A 60 minute lesson in which students will explore the concept of heat as a form of energy.
Prior to the lesson, review the procedure and equipment required for the demonstration.
A glass of hot water
A glass of cold water
A thermometer (optional)
This lesson contains a link to an external video. Please watch the video prior to presenting this lesson to ensure that the content is appropriate for your students.
Take the class to a large, open space, free from furniture and obstacles (this may need to be outside the classroom). Ask the students to think of a time when they felt very energetic. Encourage them to consider how their bodies moved when they felt like this. Explain to the students that, once you say ‘Start’, they must move around the space in a manner which shows that they are full of energy.
Once the students have completed their energetic movements, gather the class back together. Explain to the students that they must now think of a time when they felt very lethargic/tired/sluggish. Encourage them to consider how their bodies moved when they felt like this. Tell the students that, once you say ‘Start’, they must move around the space in a manner which shows that they have very little energy.
Return to the classroom. Use guiding questions to reflect upon the activity, such as:
What did you notice about the way your bodies moved when you had plenty of energy?
What did you notice about the way your bodies moved when you had very little energy?
Do you think things with more energy always move faster than things with less energy?
Watch the Heat Energy video on YouTube. Stop the clip at 3:23 (the remaining segment of the video will be viewed in the next lesson). After watching, ask the students:
What is heat?
How do the particles of hot objects move?
How does heat travel?
Introduce the Heat Energy Word Wall to the students. Define the terms ‘heat energy’ (a form of energy created by movement of the molecules in a substance), ‘temperature’ (a measure of heat energy) and ‘thermometer’ (a device used to measure heat energy).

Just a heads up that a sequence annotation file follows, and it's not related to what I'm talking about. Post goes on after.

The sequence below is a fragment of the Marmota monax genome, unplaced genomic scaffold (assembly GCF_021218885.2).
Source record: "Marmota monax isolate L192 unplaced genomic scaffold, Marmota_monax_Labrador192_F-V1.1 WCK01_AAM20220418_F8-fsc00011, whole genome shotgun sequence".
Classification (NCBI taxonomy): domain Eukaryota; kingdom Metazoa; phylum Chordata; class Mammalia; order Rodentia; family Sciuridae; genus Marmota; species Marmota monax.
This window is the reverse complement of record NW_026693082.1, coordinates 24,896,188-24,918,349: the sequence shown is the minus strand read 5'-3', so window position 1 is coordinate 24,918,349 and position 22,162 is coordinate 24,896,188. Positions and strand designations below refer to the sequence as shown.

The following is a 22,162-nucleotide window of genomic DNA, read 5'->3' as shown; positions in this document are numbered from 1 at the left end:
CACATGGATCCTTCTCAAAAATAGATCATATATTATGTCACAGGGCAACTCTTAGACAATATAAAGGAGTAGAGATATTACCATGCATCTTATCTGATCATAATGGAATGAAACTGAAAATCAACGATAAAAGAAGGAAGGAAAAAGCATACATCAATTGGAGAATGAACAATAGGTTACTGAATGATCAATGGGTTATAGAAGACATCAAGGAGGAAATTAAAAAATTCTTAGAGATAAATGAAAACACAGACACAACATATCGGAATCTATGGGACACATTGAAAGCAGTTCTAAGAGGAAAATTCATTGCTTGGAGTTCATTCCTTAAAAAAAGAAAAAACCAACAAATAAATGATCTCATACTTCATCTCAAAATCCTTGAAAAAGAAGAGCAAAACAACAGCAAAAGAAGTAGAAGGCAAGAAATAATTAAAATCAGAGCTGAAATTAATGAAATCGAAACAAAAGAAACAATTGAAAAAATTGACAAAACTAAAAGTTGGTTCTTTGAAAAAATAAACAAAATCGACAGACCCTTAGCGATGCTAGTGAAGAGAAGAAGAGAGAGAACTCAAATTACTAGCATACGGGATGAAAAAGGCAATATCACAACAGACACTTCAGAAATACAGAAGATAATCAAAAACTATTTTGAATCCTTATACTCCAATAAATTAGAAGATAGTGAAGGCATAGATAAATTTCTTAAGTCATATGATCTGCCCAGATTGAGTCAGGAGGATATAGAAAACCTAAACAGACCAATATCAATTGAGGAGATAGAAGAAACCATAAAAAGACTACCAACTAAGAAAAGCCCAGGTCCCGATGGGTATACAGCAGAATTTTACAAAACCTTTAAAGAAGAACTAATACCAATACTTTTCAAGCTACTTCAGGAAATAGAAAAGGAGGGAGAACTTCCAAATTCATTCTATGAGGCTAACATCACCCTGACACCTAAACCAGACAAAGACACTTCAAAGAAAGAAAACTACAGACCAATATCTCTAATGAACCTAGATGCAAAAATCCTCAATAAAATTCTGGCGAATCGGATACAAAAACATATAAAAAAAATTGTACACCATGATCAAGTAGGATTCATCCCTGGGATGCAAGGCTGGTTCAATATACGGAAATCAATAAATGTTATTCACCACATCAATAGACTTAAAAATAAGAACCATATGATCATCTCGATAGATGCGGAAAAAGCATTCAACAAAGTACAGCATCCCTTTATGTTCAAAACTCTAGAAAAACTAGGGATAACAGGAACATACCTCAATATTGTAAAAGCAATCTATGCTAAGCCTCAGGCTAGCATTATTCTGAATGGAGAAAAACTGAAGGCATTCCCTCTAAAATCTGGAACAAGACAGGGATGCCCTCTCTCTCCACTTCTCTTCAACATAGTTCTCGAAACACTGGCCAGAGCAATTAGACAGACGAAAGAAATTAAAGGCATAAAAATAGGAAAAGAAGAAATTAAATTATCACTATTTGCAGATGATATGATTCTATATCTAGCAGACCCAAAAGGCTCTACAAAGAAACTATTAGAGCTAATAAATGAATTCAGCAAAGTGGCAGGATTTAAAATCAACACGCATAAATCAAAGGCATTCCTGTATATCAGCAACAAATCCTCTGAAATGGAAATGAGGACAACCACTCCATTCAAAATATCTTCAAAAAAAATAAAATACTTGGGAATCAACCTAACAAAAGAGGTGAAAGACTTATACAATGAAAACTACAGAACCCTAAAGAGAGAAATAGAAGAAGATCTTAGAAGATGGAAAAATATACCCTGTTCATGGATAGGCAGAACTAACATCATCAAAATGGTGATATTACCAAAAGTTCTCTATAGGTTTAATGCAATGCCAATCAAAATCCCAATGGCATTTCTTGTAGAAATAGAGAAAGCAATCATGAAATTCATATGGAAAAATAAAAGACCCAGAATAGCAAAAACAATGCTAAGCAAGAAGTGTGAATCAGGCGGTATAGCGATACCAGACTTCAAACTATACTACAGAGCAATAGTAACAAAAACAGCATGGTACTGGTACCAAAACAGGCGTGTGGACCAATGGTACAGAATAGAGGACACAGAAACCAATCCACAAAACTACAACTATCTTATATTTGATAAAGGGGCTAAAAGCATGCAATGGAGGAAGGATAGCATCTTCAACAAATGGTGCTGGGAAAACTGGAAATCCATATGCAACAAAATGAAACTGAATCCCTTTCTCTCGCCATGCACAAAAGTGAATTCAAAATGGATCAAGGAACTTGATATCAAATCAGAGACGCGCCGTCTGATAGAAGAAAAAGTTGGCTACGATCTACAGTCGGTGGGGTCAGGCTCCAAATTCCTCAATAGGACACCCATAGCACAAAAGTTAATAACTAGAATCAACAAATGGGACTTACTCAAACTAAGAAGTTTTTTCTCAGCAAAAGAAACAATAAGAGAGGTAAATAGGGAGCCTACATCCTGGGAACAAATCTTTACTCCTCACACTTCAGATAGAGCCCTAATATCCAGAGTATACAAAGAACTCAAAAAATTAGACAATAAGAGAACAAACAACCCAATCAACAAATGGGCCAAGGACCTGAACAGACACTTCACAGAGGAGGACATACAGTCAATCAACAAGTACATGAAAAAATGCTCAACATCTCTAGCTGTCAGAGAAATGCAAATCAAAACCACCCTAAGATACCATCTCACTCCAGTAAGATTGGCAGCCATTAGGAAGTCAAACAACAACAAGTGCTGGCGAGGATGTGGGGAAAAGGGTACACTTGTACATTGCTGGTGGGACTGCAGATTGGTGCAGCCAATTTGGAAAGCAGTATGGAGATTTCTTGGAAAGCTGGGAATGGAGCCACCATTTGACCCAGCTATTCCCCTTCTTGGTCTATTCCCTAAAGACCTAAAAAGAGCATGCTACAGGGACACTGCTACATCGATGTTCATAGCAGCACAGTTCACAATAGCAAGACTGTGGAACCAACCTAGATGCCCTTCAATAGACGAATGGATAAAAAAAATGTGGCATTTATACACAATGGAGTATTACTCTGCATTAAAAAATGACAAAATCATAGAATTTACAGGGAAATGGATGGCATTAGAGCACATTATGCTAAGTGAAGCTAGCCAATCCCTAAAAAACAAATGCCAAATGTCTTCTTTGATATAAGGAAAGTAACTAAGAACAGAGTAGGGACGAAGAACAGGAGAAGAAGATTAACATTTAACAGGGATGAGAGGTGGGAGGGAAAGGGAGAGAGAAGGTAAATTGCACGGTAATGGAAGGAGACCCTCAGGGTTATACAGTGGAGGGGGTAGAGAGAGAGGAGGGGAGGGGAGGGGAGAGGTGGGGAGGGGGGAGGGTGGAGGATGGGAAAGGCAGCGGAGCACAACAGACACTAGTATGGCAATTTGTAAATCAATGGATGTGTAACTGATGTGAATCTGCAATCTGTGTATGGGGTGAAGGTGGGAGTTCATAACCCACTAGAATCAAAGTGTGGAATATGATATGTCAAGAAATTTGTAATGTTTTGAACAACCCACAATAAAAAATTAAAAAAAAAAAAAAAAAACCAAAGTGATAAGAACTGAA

Provide the students with a copy of the What is Heat? Worksheet. Read through the instructions for the demonstration as a class, then encourage the students to predict what they think will happen during the activity. Remind them that the molecules in hot substances move faster than the molecules in cooler substances.
Prepare the glasses of hot water and cold water. If available, use a thermometer to measure the temperature of the water in each glass. Based on this information, encourage the students to suggest which glass of water has more heat energy.
Conduct the demonstration by simultaneously placing three drops of food dye into the glass of hot water and the glass of cold water. Monitor and support the students as they record their observations on their worksheet.
Encourage the students to independently complete the final question on the worksheet. Allow confident students to share their responses to this question with the class.
Refer back to the question posed during the tuning in activity: Do things with more energy always move faster than things with less energy? Discuss if the statement might be true or false. Use the observations from the activity to support the conclusion.
Encourage more capable students to label their diagrams when completing the worksheet.
Allow less confident students to discuss their observations verbally before recording them on the worksheet.
Suggested Assessment Strategies
used strategic whole class or individual questioning
observed student participation during learning activities